- Wildfire Hazard Potential (WHP) for the conterminous United States (270-m GRID), version 2018 continuous (2nd Edition)
Dillon, Gregory K.
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These data were collected using funding from the U.S. Government and can be used without additional permissions or fees. If you use these data in a publication, presentation, or other research product please use the following citation:
Dillon, Gregory K. 2018. Wildfire Hazard Potential (WHP) for the conterminous United States (270-m GRID), version 2018 continuous. 2nd Edition. Fort Collins, CO: Forest Service Research Data Archive. https://doi.org/10.2737/RDS-2015-0047-2
Please note: This dataset is the product of modeling, and as such carries an inherent degree of error and uncertainty. Users must read and fully comprehend the metadata and other available documentation prior to data use. Users should acknowledge the Originator when using this dataset as a source. Users should share data products developed using the source dataset with the Originator. No warranty is made by the Fire Modeling Institute (FMI) or USDA Forest Service as to the accuracy, reliability, or completeness of these data for individual use or aggregate use with other data, or for purposes not intended by FMI. Inputs to the WHP map, and therefore the WHP map as well, are intended to support 1) national (all states) strategic planning, 2) regional (single large states or groups of smaller states) planning, and 3) strategic and possibly tactical planning for large sub-regional landscapes (including significant portions of states or multiple federal administrative entities). The applicability of the WHP map to support fire and land management planning on smaller areas will vary by location and specific intended use. Further investigation by local and regional experts should be conducted to inform decisions regarding local applicability. It is the sole responsibility of the local user, using product metadata and local knowledge, to determine if and/or how the WHP map can be used for particular areas of interest. The WHP map is not intended to replace local products where they exist, but rather serve as a back-up by providing wall-to-wall cross-boundary data coverage. It is the responsibility of the user to be familiar with the value, assumptions, and limitations of WHP map. Managers and planners must evaluate the WHP map according to the scale and requirements specific to their needs. Spatial information may not meet National Map Accuracy Standards. This information may be updated without notification.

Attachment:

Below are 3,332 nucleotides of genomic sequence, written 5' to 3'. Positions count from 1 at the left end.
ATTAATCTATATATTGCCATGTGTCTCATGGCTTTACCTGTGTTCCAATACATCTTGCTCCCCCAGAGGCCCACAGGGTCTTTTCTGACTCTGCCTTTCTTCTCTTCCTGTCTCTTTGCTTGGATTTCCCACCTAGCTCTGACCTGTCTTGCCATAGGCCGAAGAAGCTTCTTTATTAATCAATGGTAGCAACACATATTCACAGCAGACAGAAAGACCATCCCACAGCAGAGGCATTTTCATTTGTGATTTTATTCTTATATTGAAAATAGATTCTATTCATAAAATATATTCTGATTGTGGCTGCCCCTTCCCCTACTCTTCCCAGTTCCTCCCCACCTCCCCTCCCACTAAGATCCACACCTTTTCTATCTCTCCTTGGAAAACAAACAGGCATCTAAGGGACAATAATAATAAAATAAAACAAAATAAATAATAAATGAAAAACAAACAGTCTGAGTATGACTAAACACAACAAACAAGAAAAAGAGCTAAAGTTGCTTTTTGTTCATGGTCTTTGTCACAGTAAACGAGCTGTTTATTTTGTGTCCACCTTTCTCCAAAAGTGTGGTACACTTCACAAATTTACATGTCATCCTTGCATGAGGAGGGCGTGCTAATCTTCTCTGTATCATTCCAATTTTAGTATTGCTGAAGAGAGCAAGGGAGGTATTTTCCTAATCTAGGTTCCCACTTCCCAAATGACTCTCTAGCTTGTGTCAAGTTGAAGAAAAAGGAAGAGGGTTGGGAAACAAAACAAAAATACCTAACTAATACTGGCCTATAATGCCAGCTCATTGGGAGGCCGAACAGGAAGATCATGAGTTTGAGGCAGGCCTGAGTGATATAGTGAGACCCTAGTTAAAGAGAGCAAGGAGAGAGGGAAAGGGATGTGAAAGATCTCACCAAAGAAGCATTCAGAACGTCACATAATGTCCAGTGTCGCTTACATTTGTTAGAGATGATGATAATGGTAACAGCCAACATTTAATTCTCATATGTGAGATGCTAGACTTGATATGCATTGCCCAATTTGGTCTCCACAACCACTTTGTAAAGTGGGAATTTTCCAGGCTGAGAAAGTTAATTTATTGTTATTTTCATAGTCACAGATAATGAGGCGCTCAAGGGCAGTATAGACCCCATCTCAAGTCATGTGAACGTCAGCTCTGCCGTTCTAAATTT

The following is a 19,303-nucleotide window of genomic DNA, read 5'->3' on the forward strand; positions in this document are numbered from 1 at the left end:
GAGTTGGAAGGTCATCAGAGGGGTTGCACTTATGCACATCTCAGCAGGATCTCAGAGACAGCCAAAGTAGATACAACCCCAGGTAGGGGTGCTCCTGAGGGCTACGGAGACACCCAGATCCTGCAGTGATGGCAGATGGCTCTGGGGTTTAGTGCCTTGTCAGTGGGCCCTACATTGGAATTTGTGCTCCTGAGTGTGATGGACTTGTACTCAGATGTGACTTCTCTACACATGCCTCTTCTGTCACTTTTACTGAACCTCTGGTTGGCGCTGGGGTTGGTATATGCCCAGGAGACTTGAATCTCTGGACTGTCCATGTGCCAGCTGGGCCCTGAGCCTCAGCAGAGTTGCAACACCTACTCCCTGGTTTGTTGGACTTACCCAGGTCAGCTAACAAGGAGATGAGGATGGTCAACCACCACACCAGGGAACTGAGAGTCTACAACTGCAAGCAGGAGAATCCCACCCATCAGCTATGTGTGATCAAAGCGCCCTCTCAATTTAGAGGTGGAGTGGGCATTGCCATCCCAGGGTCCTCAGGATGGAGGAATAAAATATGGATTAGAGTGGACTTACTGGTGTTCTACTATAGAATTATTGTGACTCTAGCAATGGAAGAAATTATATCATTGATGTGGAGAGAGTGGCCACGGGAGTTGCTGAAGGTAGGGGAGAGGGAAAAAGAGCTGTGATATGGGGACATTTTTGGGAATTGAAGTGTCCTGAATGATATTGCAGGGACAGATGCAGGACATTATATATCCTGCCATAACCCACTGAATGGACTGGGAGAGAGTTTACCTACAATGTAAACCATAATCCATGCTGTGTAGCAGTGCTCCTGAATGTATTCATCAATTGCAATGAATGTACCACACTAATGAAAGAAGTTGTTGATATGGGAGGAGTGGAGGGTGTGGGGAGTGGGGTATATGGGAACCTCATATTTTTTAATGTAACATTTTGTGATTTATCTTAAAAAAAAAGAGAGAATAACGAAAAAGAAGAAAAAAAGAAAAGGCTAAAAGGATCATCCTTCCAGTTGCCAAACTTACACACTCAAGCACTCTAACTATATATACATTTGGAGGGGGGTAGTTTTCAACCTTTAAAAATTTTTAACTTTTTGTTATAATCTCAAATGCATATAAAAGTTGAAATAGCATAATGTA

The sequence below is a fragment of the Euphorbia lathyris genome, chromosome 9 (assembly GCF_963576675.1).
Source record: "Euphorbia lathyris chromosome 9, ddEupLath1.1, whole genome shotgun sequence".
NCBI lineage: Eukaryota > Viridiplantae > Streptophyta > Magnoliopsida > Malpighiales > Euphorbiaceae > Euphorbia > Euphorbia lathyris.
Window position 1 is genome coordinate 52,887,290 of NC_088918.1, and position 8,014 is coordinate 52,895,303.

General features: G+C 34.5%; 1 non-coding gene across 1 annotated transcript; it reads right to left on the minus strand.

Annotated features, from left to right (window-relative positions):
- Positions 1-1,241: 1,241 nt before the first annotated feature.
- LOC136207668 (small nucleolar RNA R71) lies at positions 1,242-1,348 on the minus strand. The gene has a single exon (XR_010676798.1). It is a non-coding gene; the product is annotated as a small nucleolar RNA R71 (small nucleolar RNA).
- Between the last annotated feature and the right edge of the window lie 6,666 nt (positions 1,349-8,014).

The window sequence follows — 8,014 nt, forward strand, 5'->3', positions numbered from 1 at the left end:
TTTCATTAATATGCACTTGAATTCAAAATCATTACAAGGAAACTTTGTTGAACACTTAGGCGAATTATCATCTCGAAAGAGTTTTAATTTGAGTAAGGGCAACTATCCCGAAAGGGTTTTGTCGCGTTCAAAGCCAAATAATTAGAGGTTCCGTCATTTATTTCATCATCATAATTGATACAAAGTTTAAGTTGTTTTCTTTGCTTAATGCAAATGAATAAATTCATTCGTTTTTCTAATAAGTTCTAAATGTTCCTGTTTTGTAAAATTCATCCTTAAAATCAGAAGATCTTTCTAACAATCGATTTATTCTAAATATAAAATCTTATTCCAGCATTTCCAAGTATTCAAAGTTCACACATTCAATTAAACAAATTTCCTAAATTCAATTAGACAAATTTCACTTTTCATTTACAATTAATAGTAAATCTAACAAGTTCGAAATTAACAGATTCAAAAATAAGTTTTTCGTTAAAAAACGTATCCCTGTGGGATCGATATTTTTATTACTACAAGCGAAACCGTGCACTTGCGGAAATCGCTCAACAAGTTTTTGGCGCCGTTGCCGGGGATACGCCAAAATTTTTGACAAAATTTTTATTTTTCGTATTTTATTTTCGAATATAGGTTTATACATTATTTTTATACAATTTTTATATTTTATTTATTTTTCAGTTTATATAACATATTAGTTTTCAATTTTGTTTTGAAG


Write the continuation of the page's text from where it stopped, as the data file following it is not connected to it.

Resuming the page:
- Federal wildfire managers often want to know, over large landscapes, where wildfires are likely to occur and how intense they may be. To meet this need we developed a map that we call wildfire hazard potential (WHP) – a raster geospatial product that can help to inform evaluations of wildfire risk or prioritization of fuels management needs across very large spatial scales (millions of acres). Our specific objective with the WHP map was to depict the relative potential for wildfire that would be difficult for suppression resources to contain. To create the 2018 version, we built upon spatial estimates of wildfire likelihood and intensity generated in 2016 with the Large Fire Simulation system (FSim), as well as spatial fuels and vegetation data from LANDFIRE 2012 and point locations of fire occurrence from FPA (ca. 1992 – 2013). With these datasets as inputs, we produced an index of WHP for all of the conterminous United States at 270 meter resolution. We present the final WHP map as continuous integer values. On its own, WHP is not an explicit map of wildfire threat or risk, but when paired with spatial data depicting highly valued resources and assets such as structures or powerlines, it can approximate relative wildfire risk to those specific resources and assets. WHP is also not a forecast or wildfire outlook for any particular season, as it does not include any information on current or forecasted weather or fuel moisture conditions. It is instead intended for long-term strategic fuels management.
- environment; Ecology, Ecosystems, & Environment; Fire; Fire detection; Fire ecology; Fire effects on environment; Fire suppression, pre-suppression; Prescribed fire; Environment and People; Forest management; Landscape management; burn probability; hazard; fuels management; fire supression; fire likelihood; fire planning; risk assessment; wildland fire potential; wildfire hazard potential; conterminous United States; United States; CONUS
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